Difference between logics and email@example.com (John F. Sowa)
Date: Sat, 10 Sep 94 13:46:02 -0400
From: firstname.lastname@example.org (John F. Sowa)
To: email@example.com, firstname.lastname@example.org, email@example.com
Subject: Difference between logics and theories
In my earlier reply to the discussion between Fritz Lehmann and
Pat Hayes about the CCAT (Conceptual Catalog), I was responding to
a point that may have been different from the one that Fritz and Pat
had in mind. When they look at the CCAT ontology, they see lots of
labels like Know, Believe, Think, etc. This immediately suggests
the kinds of things that people who are developing epistemic logics,
intensional logics, modal logics, etc., are talking about when they
develop model theories as a semantic basis for their logics.
When I respond that all I am providing in CGs (or in KIF) is a mechanism
for supporting very lightweight contexts -- just boxes that map into
KIF quotes -- people immediately ask where is my model theory for those
boxes. Then I reply that it is just a first-order logic with a hierarchy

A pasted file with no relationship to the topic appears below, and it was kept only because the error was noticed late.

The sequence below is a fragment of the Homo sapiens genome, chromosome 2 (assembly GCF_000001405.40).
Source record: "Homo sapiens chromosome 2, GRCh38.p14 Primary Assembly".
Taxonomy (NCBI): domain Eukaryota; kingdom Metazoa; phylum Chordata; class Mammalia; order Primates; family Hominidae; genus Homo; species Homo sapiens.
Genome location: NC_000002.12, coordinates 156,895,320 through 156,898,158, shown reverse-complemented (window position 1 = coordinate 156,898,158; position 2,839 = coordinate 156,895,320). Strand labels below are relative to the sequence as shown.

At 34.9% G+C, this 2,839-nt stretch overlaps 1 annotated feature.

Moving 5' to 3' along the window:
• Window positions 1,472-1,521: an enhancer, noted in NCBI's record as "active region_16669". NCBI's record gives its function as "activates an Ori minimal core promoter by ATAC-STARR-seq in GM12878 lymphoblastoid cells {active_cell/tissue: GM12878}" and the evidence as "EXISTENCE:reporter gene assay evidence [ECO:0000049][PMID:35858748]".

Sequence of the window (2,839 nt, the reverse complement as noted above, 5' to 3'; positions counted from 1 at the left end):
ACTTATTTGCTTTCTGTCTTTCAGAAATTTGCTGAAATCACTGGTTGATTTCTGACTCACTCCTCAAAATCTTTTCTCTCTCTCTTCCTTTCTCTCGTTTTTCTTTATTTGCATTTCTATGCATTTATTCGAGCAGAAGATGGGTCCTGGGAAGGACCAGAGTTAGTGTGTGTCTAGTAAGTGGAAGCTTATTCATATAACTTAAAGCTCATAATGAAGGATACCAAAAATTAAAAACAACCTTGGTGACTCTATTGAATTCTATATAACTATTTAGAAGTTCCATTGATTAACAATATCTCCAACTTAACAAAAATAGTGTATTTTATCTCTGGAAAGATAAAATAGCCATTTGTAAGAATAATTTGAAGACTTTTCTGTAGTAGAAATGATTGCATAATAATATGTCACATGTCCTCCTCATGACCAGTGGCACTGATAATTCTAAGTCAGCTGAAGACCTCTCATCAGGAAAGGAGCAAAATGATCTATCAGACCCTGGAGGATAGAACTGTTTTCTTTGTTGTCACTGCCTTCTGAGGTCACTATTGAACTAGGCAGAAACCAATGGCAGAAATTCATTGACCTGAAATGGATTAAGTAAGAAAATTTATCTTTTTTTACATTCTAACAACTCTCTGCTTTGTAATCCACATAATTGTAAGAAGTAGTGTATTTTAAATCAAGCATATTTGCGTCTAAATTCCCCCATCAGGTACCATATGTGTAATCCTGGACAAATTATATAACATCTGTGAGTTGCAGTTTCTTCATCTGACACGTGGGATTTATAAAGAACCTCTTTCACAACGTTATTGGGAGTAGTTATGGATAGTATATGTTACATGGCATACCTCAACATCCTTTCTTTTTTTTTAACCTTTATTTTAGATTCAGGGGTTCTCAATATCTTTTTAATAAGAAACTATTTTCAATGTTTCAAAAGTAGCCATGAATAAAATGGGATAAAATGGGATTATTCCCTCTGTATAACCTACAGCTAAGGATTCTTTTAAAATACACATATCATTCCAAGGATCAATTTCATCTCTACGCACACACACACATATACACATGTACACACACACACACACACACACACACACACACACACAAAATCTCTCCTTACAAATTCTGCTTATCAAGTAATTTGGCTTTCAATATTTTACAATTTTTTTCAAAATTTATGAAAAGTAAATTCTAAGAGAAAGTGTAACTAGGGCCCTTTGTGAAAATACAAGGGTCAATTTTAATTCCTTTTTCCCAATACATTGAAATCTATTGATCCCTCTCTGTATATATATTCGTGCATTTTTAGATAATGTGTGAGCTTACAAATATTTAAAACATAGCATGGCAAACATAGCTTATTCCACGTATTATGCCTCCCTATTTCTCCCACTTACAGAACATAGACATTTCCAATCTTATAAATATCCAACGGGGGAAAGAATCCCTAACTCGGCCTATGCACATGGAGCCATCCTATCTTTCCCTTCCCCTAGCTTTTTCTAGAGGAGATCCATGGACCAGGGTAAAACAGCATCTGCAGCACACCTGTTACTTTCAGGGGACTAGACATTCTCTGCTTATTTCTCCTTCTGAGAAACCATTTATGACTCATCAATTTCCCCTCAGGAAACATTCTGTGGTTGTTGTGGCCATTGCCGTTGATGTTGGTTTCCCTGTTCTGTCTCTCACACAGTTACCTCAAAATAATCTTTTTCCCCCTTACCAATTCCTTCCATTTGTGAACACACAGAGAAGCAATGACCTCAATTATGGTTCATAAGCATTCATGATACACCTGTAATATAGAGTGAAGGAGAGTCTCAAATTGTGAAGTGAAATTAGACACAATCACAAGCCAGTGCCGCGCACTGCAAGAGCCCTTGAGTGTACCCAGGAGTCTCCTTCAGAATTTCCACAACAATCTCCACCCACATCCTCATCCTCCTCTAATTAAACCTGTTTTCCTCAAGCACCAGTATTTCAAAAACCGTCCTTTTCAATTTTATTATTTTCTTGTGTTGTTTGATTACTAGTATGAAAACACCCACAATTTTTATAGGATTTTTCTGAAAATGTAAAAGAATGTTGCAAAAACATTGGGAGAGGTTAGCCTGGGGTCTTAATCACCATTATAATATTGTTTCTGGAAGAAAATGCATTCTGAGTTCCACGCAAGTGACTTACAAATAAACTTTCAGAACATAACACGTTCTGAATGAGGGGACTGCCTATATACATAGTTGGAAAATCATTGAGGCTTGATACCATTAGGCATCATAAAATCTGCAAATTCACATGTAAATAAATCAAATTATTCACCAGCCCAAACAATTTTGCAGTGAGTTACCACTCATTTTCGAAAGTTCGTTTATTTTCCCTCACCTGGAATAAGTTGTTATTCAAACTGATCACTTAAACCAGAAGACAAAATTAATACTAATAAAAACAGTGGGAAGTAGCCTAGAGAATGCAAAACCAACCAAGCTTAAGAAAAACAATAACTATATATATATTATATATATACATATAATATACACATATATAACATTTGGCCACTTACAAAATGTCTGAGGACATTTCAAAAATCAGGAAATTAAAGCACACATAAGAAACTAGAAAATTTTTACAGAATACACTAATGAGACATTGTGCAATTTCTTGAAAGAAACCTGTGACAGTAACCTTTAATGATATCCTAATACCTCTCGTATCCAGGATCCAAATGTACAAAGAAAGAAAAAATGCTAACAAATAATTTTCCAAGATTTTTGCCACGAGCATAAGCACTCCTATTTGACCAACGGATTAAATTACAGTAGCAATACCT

of metalanguages, all of which are also purely first order. But then
they jump on my response and ask how I can say that I am supporting
all those labels like Know, Believe, Think, etc., with such a lightweight
My answer, which I keep repeating again and again in various phrasings,
is that it's not my job. It's the job of the people who are using the
CG and KIF languages to axiomatize their theories of belief, modality,
or whatever. I see my job as providing the metalanguage in which they
can do that axiomatization. It's up to the users of CGs or KIF (or the
ontologists who provide ontology packages for the end users) who have
to develop theories of belief, etc., to write their theories in the
language of KIF or CGs.
I believe that the confusion comes from the terms "epistemic logic"
vs. "epistemic theory". Lots of people in AI and philosophy have been
developing "logics" where they incorporate intensional notions directly
in the language and its rules of inference. With KIF and CGs, we are
providing empty boxes with a metalanguage in which you can develop a
theory of belief and axiomatize it. The net result is that you can
do the same kinds of things that a "logic" does, but the responsibility
for developing a model theory lies with the user of KIF or CGs, not
with the people who are defining KIF and CGs.
I will certainly admit that we, as definers of KIF and CGs, have a
responsibility to demonstrate that our metalanguage is capable of
supporting a theory of truth, modality, or whatever. But if anyone
writes inconsistent axioms in our formalism, it's not our fault.
In other words, if you get in trouble with your theory of truth,
we can just walk away, like Pontius Pilate, and say "What is truth?"
If you get crucified, it's not our problem.